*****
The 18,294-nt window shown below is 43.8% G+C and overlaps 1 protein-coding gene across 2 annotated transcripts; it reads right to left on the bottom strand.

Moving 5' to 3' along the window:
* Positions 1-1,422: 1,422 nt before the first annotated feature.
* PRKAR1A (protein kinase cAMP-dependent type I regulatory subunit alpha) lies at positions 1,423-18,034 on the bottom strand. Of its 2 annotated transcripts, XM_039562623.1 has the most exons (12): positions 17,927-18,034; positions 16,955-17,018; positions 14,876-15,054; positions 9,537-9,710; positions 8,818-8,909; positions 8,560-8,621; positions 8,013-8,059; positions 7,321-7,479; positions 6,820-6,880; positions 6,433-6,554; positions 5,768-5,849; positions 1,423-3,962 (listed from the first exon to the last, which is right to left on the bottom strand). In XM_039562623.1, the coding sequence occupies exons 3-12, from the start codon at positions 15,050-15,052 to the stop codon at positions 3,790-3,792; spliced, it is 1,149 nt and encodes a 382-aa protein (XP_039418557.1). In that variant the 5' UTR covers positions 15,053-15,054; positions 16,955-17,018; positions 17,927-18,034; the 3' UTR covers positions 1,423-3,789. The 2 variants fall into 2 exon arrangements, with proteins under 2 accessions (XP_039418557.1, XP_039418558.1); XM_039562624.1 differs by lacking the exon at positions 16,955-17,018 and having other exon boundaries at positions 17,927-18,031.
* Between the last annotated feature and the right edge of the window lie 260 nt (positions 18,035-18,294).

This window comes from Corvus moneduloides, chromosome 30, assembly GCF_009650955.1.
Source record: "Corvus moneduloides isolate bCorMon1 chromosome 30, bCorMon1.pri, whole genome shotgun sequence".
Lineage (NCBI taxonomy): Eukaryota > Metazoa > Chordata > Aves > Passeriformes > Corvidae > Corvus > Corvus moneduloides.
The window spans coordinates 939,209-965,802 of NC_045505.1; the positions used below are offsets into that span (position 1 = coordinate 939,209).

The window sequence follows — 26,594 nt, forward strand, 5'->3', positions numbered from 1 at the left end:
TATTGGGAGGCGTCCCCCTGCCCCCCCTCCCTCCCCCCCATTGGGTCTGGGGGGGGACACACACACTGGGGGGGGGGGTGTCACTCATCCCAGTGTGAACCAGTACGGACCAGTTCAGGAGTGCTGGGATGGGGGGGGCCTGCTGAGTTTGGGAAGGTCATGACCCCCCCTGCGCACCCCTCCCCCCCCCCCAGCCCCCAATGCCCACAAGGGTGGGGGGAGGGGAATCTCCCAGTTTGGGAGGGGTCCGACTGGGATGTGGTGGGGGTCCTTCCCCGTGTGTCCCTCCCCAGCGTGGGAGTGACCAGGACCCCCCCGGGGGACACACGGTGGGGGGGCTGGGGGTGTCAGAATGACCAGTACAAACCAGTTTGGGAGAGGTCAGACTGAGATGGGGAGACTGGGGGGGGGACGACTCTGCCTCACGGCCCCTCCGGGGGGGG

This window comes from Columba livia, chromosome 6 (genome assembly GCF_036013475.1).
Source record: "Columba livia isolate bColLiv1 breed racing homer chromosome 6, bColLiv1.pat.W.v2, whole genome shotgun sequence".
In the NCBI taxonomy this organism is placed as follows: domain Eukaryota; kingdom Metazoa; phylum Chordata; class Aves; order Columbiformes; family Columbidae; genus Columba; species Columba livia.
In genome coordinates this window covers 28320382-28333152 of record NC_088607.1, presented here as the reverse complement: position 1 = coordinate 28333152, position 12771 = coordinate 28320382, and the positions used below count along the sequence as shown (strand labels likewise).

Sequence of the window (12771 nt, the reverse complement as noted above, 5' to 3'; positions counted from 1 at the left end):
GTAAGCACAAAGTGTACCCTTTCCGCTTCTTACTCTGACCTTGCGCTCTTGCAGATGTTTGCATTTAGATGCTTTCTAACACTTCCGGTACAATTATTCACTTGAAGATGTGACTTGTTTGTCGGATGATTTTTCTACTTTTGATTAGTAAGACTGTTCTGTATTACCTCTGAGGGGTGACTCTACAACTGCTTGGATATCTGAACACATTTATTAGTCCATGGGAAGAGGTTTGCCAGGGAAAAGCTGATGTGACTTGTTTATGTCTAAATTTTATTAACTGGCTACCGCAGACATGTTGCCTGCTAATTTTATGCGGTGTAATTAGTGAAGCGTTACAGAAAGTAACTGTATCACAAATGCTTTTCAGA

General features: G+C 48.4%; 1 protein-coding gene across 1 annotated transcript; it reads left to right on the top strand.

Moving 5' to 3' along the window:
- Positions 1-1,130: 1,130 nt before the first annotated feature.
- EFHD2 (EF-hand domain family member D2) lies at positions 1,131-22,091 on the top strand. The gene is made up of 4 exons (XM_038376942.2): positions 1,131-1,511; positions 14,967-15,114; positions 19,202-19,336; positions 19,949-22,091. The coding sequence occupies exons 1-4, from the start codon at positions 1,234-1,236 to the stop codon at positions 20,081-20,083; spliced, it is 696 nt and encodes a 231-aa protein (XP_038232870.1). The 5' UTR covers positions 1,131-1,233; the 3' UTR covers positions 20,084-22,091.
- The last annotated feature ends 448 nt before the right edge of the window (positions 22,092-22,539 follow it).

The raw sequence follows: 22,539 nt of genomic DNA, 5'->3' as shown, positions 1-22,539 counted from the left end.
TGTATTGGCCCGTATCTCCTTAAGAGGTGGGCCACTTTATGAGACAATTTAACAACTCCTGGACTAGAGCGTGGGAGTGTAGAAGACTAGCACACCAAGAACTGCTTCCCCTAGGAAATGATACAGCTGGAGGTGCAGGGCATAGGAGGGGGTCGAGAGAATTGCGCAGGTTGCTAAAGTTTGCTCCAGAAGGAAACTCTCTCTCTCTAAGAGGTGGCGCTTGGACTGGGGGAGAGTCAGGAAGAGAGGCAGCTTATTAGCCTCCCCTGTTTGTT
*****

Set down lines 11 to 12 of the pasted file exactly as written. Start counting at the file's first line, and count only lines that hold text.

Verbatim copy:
TATTGGGAGGCGTCCCCCTGCCCCCCCTCCCTCCCCCCCATTGGGTCTGGGGGGGGACACACACACTGGGGGGGGGGGTGTCACTCATCCCAGTGTGAACCAGTACGGACCAGTTCAGGAGTGCTGGGATGGGGGGGGCCTGCTGAGTTTGGGAAGGTCATGACCCCCCCTGCGCACCCCTCCCCCCCCCCCAGCCCCCAATGCCCACAAGGGTGGGGGGAGGGGAATCTCCCAGTTTGGGAGGGGTCCGACTGGGATGTGGTGGGGGTCCTTCCCCGTGTGTCCCTCCCCAGCGTGGGAGTGACCAGGACCCCCCCGGGGGACACACGGTGGGGGGGCTGGGGGTGTCAGAATGACCAGTACAAACCAGTTTGGGAGAGGTCAGACTGAGATGGGGAGACTGGGGGGGGGACGACTCTGCCTCACGGCCCCTCCGGGGGGGG

This window comes from Columba livia, chromosome 6 (genome assembly GCF_036013475.1).